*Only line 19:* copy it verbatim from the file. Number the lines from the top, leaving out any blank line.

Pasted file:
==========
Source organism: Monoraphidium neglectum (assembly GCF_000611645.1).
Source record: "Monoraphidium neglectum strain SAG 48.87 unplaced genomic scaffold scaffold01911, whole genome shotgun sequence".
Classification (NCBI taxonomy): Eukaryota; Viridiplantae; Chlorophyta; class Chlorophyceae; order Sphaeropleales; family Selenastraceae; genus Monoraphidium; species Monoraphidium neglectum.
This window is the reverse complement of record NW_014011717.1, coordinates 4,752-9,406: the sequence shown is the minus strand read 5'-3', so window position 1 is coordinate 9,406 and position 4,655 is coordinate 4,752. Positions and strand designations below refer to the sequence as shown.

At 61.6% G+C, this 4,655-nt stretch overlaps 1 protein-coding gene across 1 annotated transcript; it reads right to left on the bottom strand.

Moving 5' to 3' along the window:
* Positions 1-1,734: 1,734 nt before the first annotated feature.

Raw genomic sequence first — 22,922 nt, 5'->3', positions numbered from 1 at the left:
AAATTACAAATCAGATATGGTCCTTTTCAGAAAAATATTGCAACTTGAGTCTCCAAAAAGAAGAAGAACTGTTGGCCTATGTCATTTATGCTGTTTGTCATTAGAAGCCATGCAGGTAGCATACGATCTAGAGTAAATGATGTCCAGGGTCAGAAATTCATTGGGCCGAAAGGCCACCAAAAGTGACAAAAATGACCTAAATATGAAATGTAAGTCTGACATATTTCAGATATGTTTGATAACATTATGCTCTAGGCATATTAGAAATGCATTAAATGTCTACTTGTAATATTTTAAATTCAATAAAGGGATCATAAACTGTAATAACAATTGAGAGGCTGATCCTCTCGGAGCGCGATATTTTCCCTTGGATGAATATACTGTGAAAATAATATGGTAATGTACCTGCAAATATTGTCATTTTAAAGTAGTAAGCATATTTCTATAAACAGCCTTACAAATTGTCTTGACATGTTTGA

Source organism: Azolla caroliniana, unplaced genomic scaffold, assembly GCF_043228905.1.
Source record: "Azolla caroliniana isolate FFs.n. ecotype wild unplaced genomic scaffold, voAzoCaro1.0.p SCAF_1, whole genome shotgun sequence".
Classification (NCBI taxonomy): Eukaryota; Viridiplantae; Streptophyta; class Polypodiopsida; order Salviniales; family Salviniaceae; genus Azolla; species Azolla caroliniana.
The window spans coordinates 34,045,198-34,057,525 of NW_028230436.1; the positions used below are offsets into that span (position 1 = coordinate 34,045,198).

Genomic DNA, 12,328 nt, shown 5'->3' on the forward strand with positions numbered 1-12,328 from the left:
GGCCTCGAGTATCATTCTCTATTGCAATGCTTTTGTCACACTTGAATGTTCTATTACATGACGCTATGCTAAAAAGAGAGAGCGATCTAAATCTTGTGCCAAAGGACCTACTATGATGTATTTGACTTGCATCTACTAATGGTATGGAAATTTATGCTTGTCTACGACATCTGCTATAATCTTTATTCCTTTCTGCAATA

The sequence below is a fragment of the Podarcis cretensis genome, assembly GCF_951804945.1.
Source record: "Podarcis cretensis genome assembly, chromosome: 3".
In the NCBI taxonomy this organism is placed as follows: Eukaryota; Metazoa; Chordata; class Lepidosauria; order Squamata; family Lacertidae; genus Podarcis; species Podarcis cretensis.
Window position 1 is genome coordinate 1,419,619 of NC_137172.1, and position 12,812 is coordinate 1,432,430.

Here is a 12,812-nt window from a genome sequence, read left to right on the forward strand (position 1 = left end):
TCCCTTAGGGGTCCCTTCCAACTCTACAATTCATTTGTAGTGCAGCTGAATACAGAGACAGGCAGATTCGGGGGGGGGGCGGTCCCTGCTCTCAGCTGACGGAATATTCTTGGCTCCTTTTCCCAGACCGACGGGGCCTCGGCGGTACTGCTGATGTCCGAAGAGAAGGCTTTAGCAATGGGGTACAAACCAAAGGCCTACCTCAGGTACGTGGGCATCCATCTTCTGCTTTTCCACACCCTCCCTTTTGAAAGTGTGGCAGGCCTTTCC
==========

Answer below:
Window position 1 is genome coordinate 1,419,619 of NC_137172.1, and position 12,812 is coordinate 1,432,430.